But, in more positive cases, Twitter users manage not only to say things of interest to their followers – and potential followers – but to be of enough interest that their followers “re-tweet,” or pass along what they said, to their own followers. That’s the way huge audiences like Shaq’s and Wheaton’s – at about 300,000 – are built.
Who knows, with the right tweets, you could be the next Internet phenom, or at least a good Twitter conversationalist with your existing friends and family.
Digg, Delicious offer a way to pass it along
If Twitter isn’t quite your style (and I admit it’s not really mine, since TMI and brevity are both issues for me), there’s still hope for you to find that some kinds of social networking are a useful tool.
Remember our friend Kevin Rose? Well, his main claim to fame today is that (after TechTV was regrettably killed off in a merger deal) he started the social-news Web site Digg.com, which ranks Internet news links – originally, primarily technology stories – based on how many users like the story. Rose and his partners became multi-millionaires in short order.
With Digg, if you like something, you can show it to other Digg users and see if they like it, too (leading to a lot of competition to get enough “diggs” to get on the site’s front page). If you like a posting someone else made, you give it a thumbs-up – a digg. If you don’t, it gets a thumbs-down, and can quickly head into Internet oblivion.
These days, sites like Digg – and Slashdot, which still focuses primarily on technology stories – are one of the ways that blog postings, Internet news stories and interesting Web sites get passed along to the masses. Their impact can often be big enough to take down a Web site under too much traffic for servers and service plans to handle (called “the Digg effect” or being “Slashdotted”).
Kansas City residents Jason Day and Aaron Chronister took up a Twitter challenge last year to create the ultimate bacon recipe. Their audacious “Bacon Explosion” was re-tweeted, digged and forwarded online until it led to an advertising deal for their Web site and a lucrative book deal.
One of the other ways the link to the recipe was passed along was on the social-bookmarking site Delicious (www.delicious.com), which can be used much in the way Digg is used – with users giving approval to Internet links that others have posted and that they, too, like. The site tracks popular links and the “tags” that relate to them.
The difference with Delicious is that its foundation is as a tool for Internet users to keep a running list of all the links they like or just want to return to later. If your list of saved bookmarks in your Web browser is getting way too long and unwieldy, or if it’s inconveniently located on your computer at home, Delicious may be for you.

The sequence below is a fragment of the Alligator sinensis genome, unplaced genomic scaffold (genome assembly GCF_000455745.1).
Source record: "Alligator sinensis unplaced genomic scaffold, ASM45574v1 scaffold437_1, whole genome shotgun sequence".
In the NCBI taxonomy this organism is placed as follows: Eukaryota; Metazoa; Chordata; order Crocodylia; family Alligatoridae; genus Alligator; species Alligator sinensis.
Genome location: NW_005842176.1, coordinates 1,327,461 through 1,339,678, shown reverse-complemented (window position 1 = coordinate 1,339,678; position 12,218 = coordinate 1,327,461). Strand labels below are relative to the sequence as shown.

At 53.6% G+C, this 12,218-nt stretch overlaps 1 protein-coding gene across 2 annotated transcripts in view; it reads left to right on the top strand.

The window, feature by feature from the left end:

Install a small browser tool or click an embedded link on many Web sites, and as long as you’re logged in to your Delicious account, your chosen bookmarks will be saved on Delicious, where you can return to them in perpetuity or pass them along to friends, and where you can sort them by those tags for selective reading on given subjects.
One of the most “social” ways to pass those links along is also one of Delicious’ best features. Add an automatic feed to your Facebook account, blog or other Web presence, and anyone who visits there will see what you’ve been bookmarking. Your friends can also visit your list of links at will, if you make them available to them.
(And I want to apologize to all my Facebook friends who’ve been annoyed by the slew of Facebook, Twitter and social-networking-related bookmarks in the last couple months as I researched for these articles… It should slow down now, I promise.)
The advantage of all of these sites and services is clearly in that they offer other ways for modern society to take technology and make it an advantage for connecting to people – old friends and new ones – rather than just one more thing that distances us and wastes our time.
If you are going to waste some time online, surely it’s better to do so while keeping in touch with your friends and family rather than just surfing the ’net or playing a game, right?
With the already swift evolution of social networking from forwarded e-mails, blogs and online photo galleries to social news sites, personal pages and instant, running updates from people far and wide, the sky appears to be the limit on this sort of communication. What its next iteration – the next hot thing – will be is anyone’s guess.
But in the meantime, there are a bevy of choices for every type of technology user to take advantage of in the effort to just keep in touch with our people and the world around us.